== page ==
NZALPA continues to call for a total ban on lasers following an increasing trend of reported incidents. Such events are regularly leading national news bulletins, with NZALPA’s concerns at the centre of the debate.
A recent event at Wellington International Airport confirms the need for further action as use of lasers by the public “for fun” poses a major risk to pilots in take off and landing, NZALPA President Tim Robinson said.
Police are investigating the reports of a laser strike aimed at a Singapore Airlines plane on the evening of January 2 this year.
“NZALPA has been sending the message to both the regulatory authorities and the judiciary that custodial sentences may be a real deterrent to stop this kind of behaviour and actions that could quickly turn deadly,” Robinson said.
In December 2016, a Christchurch man who endangered passenger aircraft with a high-powered laser pointer was given a 10-week custodial sentence.
NZALPA applauded the decision.
“I was thrilled that the judiciary is taking this issue seriously by handing down a 10-week custodial sentence,” said Robinson.
The jailed man was originally charged with recklessly shining a laser light at a passenger plane and the airport control tower, but pleaded guilty to the two new charges of causing unnecessary danger to the people aboard a Virgin Airlines passenger plane and a New Zealand Post Metroliner.
“I’ve talked with pilots who have experienced similar laser strikes when trying to land a plane, often with many passengers and crew on board. They describe the confusion, temporary blindness and the resulting headaches as one of the most terrifying things they’ve ever gone through,” Robinson said.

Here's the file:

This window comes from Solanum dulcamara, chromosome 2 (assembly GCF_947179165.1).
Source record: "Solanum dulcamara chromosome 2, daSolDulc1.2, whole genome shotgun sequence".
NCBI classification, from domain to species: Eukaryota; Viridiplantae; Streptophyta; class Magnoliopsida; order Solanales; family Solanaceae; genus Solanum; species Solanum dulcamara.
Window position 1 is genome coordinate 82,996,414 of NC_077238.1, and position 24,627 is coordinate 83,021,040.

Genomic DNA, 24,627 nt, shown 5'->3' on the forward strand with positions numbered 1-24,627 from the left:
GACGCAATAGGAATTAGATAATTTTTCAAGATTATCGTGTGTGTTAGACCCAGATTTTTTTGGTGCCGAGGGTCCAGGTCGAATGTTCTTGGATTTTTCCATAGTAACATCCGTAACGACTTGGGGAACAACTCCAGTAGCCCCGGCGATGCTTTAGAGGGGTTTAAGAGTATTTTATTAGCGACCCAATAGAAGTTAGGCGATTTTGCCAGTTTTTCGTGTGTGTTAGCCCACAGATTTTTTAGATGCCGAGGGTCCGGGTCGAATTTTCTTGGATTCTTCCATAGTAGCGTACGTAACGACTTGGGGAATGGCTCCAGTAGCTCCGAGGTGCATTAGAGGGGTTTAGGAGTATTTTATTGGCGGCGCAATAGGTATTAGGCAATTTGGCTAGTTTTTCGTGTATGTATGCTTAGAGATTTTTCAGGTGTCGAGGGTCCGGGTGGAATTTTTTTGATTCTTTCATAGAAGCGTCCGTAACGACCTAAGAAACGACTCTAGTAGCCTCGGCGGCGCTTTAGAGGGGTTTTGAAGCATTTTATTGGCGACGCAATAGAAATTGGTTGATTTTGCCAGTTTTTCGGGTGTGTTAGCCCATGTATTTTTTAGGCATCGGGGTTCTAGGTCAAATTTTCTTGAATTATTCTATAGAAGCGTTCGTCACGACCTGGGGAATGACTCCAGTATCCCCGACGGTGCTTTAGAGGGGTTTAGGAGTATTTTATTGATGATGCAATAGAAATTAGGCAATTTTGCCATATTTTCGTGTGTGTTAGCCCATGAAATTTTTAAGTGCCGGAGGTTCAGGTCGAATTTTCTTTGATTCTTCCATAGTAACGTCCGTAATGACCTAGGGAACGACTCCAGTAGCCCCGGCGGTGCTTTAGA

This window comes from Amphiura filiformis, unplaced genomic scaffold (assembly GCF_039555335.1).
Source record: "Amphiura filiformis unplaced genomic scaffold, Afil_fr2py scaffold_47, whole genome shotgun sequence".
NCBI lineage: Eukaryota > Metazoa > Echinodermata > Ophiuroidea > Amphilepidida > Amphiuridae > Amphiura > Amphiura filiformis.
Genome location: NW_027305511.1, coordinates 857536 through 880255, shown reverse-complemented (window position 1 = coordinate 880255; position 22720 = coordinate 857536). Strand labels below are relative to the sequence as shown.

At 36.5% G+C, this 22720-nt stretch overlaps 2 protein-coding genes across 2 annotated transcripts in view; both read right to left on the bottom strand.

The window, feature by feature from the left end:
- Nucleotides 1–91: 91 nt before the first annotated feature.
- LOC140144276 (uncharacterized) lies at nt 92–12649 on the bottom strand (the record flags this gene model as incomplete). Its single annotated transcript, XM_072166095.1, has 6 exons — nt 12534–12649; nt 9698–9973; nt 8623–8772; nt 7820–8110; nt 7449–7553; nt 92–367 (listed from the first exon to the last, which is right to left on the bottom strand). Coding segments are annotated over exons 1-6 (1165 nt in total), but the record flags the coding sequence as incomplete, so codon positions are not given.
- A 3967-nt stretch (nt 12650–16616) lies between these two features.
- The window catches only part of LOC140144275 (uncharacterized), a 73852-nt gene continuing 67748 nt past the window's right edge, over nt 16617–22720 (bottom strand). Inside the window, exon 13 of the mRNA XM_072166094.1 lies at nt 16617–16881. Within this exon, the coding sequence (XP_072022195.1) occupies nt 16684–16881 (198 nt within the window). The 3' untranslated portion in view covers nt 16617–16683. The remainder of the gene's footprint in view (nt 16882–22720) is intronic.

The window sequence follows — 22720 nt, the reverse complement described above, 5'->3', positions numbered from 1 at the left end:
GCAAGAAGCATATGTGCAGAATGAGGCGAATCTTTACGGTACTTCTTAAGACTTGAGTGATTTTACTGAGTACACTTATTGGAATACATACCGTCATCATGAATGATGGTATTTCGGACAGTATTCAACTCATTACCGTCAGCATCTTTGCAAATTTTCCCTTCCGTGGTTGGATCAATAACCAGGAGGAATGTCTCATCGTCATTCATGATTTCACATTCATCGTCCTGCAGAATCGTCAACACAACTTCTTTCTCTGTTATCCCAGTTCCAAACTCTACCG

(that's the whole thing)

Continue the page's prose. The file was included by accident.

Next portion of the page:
International standards are recorded on the Civil Aviation Authority (CAA) website: In the USA, the targeting of aircraft by lasers is taken very seriously … and some cases have been taken under anti-terrorist legislation with its inherent severe penalties.
Australia has introduced legislation under which laser misuse can be prosecuted, and some Australian states and the UK restrict the public sale of laser pointers to Class 2 (low-powered devices of less than one milliwatt (mW) or lower.
In the State of Victoria, pointers more powerful than one mW are classified as ‘prohibited weapons’.
New Zealand has no specific legislation addressing laser misuse at present.
“We want more restrictions on high-powered lasers in regard to acquisition and supply or just a total ban such as in the UK and some states in the US,” Robinson said.
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